Looking back: Remembering the fall of the Berlin Wall
We offer a selection of stories marking the 20th anniversary of the fall of the Berlin Wall and the dismantling of the Iron Curtain.
With women in eastern Germany steadily migrating westward, some fear they leave declining birth rates and a context predisposed toward extremism in their wake.
The village of Moedlareuth, like Berlin, was divided by a Wall during the period of the Iron Curtain – a barrier that divided families, neighbours and friends.
The trip will take the head of the Roman Catholic Church to Prague, Brno in the south and Stara Boleslav, a pilgrimage site north of the capital, dedicated to the country's main patron saint Wenceslas.
Vaclav Havel, a prominent leader in the “Velvet Revolution,” said that the old networks of authoritarian regimes are still around in eastern Europe.
The train set out on the 20th anniversary of a journey that became one of the symbols of the fall of communism in Eastern Europe.
Egon Krenz took over from long-term communist leader Erich Honecker on October 18, 1989, as the regime vainly sought to regain control of a country engulfed in a peaceful revolution that brought down the hated Berlin Wall just three weeks later.'Candles and prayers' against the Berlin Wall
In the months leading up to the fall of the Wall and during the 11 months thereafter leading up to German reunification, the Protestant Church played a key role in pushing for democratic pluralism.Smoke-spewing Trabant poised for rebirth as electric car
The infamous East German car is about to be revamped in 21st century green.
Capping a weekend of events, Latvian President Valdis Zatlers ran the last stretch of a 31-hour, 678-kilometre relay along the original route of the human chain that became known as the Baltic Way.
Marking the 20th anniversary of the fall of the Iron Curtain, a few East Germans remember their perilous fight to freedom.
On August 19, 1989, a PanEuropean Picnic was organised near the Austro-Hungarian border to celebrate the dismantling of the fence that had for over two decades divided the West from the Communist bloc.
Angela Merkel, who spent most of her childhood and studied in communist East Germany, spoke at a commemoration near the Austro-Hungarian border area where East German refugees had been waiting for the moment to run to freedom on August 19, 1989.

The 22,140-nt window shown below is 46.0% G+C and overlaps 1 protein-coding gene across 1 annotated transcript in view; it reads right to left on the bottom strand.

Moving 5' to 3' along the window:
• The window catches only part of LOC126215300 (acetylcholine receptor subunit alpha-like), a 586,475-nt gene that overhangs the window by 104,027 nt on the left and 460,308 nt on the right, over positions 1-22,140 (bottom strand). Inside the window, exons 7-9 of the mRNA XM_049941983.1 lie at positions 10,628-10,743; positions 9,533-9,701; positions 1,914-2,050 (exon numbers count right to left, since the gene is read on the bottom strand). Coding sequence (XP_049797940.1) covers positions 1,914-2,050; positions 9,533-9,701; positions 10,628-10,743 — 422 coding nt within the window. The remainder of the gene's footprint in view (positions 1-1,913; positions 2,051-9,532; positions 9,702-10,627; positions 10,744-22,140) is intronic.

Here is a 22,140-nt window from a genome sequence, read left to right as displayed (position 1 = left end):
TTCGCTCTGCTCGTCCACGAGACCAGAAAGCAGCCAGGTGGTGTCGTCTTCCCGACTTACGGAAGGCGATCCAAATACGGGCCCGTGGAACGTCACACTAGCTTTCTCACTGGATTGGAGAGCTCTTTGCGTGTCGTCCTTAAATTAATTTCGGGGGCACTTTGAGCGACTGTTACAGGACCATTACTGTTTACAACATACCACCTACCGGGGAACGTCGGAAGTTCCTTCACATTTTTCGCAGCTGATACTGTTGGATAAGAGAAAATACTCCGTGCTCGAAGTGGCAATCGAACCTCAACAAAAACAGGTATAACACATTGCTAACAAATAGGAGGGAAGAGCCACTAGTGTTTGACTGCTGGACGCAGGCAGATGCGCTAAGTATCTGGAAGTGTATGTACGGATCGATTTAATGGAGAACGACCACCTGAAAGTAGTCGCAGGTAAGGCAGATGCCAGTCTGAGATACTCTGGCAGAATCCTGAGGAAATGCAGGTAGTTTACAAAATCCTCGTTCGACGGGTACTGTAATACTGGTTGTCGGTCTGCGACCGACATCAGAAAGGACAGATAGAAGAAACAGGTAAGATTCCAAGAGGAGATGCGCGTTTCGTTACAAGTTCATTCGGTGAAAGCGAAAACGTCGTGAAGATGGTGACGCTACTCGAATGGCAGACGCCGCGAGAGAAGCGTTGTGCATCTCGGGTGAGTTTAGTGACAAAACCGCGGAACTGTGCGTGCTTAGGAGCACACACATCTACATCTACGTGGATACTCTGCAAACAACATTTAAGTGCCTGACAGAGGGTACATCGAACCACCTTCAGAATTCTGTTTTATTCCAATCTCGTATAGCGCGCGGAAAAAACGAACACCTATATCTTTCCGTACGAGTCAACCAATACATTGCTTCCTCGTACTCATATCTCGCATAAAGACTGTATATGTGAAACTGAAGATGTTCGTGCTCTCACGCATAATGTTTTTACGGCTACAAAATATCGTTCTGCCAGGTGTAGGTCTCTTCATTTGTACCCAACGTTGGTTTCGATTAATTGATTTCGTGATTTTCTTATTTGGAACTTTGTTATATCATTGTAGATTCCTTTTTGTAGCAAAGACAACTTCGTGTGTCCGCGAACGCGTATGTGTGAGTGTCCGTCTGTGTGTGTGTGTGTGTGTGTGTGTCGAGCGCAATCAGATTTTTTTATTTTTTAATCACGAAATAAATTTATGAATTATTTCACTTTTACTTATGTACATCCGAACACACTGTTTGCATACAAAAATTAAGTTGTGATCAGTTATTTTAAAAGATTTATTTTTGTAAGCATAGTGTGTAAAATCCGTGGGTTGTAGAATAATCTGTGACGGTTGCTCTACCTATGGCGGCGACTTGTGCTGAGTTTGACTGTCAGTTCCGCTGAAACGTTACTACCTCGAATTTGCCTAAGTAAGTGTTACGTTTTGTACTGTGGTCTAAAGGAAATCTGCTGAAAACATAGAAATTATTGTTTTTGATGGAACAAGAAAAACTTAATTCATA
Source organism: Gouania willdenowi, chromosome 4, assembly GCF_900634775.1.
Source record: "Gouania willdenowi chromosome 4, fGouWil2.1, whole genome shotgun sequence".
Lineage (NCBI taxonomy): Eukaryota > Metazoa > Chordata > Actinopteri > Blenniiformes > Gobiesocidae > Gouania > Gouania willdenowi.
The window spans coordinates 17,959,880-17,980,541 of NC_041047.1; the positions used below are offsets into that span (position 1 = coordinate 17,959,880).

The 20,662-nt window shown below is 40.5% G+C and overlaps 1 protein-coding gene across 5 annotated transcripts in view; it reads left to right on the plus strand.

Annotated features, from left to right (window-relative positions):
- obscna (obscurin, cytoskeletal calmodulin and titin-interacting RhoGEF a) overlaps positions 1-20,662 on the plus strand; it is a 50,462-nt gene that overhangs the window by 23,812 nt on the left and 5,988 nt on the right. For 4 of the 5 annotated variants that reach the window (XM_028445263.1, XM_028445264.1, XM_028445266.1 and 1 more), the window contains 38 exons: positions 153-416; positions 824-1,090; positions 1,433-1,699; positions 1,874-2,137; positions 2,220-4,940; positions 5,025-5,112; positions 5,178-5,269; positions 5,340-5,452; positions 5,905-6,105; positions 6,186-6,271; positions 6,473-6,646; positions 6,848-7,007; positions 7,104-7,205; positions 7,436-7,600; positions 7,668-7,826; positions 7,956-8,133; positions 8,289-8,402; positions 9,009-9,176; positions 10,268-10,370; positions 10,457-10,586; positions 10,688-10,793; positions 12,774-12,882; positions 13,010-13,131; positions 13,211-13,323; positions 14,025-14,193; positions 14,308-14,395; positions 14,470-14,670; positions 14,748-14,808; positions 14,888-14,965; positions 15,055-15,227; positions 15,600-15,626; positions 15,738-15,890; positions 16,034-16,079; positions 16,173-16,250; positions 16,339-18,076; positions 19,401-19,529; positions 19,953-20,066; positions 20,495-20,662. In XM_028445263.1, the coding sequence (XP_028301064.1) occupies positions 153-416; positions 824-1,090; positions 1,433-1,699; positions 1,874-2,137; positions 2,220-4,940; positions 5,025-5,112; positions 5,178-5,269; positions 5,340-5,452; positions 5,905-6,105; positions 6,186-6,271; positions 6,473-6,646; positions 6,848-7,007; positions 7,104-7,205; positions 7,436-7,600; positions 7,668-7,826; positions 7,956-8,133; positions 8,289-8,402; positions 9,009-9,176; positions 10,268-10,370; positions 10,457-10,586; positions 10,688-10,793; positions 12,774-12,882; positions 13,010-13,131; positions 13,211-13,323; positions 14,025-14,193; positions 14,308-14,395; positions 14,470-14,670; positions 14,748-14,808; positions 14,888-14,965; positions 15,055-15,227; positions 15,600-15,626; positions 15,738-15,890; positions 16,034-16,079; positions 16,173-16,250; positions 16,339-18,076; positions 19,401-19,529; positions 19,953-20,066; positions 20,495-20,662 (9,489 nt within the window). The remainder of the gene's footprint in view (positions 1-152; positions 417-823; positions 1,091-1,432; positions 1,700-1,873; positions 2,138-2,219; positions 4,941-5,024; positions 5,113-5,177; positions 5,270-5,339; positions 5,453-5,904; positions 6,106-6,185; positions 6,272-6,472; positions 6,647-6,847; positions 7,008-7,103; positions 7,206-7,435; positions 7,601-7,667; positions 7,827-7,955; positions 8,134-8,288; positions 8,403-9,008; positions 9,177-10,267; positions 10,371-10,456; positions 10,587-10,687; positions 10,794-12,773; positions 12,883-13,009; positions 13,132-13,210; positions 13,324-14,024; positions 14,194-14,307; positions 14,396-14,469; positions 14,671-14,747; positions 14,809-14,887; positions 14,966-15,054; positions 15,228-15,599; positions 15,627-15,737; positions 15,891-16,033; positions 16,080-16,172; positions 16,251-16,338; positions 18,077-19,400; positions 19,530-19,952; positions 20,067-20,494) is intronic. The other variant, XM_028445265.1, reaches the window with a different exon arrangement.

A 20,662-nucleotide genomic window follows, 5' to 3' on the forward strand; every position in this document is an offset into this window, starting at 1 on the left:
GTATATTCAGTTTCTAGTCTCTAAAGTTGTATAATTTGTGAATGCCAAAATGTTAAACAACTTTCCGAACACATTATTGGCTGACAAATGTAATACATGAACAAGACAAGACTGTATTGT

On August 19, 1989, a few hundred East Germans fled the communist bloc to Austria after breaking through a closed border gate near Sopronkohida in western Hungary.
Former Hungarian premier Miklos Nemeth said that at the time he did not know whether to believe a promise from then Soviet leader Mikhail Gorbachev that there would be no repeat of the bloody suppression of Hungary's 1956 uprising.
On August 14, 1989, after a call for help from the West German embassy, Father Kozma, now 69, opened the first humanitarian camp for East German refugees waiting to flee to Austria, on the grounds of his church.
In June 1962, 10 months after the communist East German regime built the despised Wall, one West German pair risked their lives to try to reunite with their wives and children in East Berlin with a bold plan to burrow their way through a makeshift tunnel.
As Germany gears up to celebrate the 20th anniversary of the fall of the hated Berlin Wall, some are remembering the day the painful divider went up.
The so-called "kitchen debate" erupted on July 24, 1959, when Soviet leader Nikita Khrushchev and American Vice President Richard Nixon got into an impromptu argument about the merits of their countries' economic systems.
The heads of state and government of a dozen European nations gathered in the Hungarian capital to mark the event that preceded the collapse of the Berlin Wall.
In the summer of 1989, the Austro-Hungarian border was opened for three hours, allowing 600 East Germans to escape to the West. It was an act that, for many, signalled the end of the Iron Curtain.